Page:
ALLENTOWN – The last of hundreds of stranded motorists were freed but Pennsylvania highways remained shut Friday as crews struggled to clear ice and snow following a monster storm that has been blamed for at least 24 deaths in the Northeast and Midwest.
Gov. Ed Rendell publicly apologized for Pennsylvania’s “totally unacceptable” handling of the storm and a tie-up on a 50-mile stretch of Interstate 78, which stranded hundreds of motorists for as long as 24 hours. He blamed an “almost total breakdown in communication” among state agencies.
State Transportation Secretary Allen D. Biehler said I-78 and large portions of I-81 and I-80 would remain closed so workers could clear them. The icy mixture, up to 6 inches thick, became rock-hard as overnight temperatures plummeted to the low teens and single digits.
The sprawling storm system, which caused deaths from Nebraska to New England, blew out to sea Thursday, leaving huge snow piles, frigid temperatures and tens of thousands without power.
Numerous areas saw more than a foot of snow, and about 300,000 customers lost power at the height of the storm.
Vehicles started getting stuck on I-78 around midday Wednesday, but it took more than a day for state police to close all the entrance ramps. Pennsylvania officials, including Rendell, could not explain why it took so long.
At New York City’s Kennedy Airport, JetBlue travelers continued to experience delays and cancellations Friday as the airline struggled for a third day to recover from a storm-related backlog that left angry passengers stuck in grounded planes for hours.
The company had hoped to have things back to normal by Friday morning.
“It didn’t work as well as we planned,” spokesman Bryan Baldwin said. “It’s going to take longer than we anticipated to do that.”
Pennsylvania authorities blamed the I-78 snarl on the severity of the storm and jackknifed tractor-trailers. They said all motorists had been cleared off the highways by early Friday.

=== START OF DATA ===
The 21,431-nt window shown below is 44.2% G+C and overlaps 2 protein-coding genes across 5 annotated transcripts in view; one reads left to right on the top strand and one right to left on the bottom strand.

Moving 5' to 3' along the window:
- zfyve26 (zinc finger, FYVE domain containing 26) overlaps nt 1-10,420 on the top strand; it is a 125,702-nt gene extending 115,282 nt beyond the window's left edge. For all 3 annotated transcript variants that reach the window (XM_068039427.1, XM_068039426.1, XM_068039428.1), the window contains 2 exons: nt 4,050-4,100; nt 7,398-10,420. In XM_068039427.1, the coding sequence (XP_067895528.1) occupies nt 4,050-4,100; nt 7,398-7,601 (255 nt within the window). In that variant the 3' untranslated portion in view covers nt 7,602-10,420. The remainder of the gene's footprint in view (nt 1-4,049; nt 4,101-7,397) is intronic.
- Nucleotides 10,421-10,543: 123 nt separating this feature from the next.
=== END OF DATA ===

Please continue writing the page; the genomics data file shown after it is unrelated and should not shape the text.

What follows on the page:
“This storm was rare because of the unusual amount of snow and ice,” Biehler said Thursday. “This series of accidents that blocked our way made it really, really difficult.”
The I-78 jam was so bad that National Guardsmen in Humvees had to ferry food, fuel and baby supplies Thursday to stranded motorists.
Drivers were outraged, especially because it had taken state police so long to close all the entrance ramps.
“Why would they have that exit open if they were just going to let us sit there?” a crying Deborah Miller said Thursday. Her 5-year-old son was trapped in the car with her, running a 103-degree fever from strep throat.
At least 24 deaths were blamed on the storm system and accompanying cold: six in Ohio; three in Nebraska; two each in Illinois, Indiana, New York, New Jersey and Delaware; and one each in Missouri, Pennsylvania, Virginia, New Hampshire and Louisiana.
The storm brought new troubles to parts of upstate New York that have received 10 feet or more of snow since the beginning of February. Oswego, N.Y., got an additional 20 inches over the past two days on top of the 85 inches that fell between Feb. 3 and Monday. Gov. Eliot Spitzer has asked President Bush to declare a federal emergency in Oswego and five other counties.
Associated Press writers Patrick Walters in Philadelphia, Peter Jackson in Harrisburg, Pa., and Chris Carola in Albany, N.Y., contributed to this report.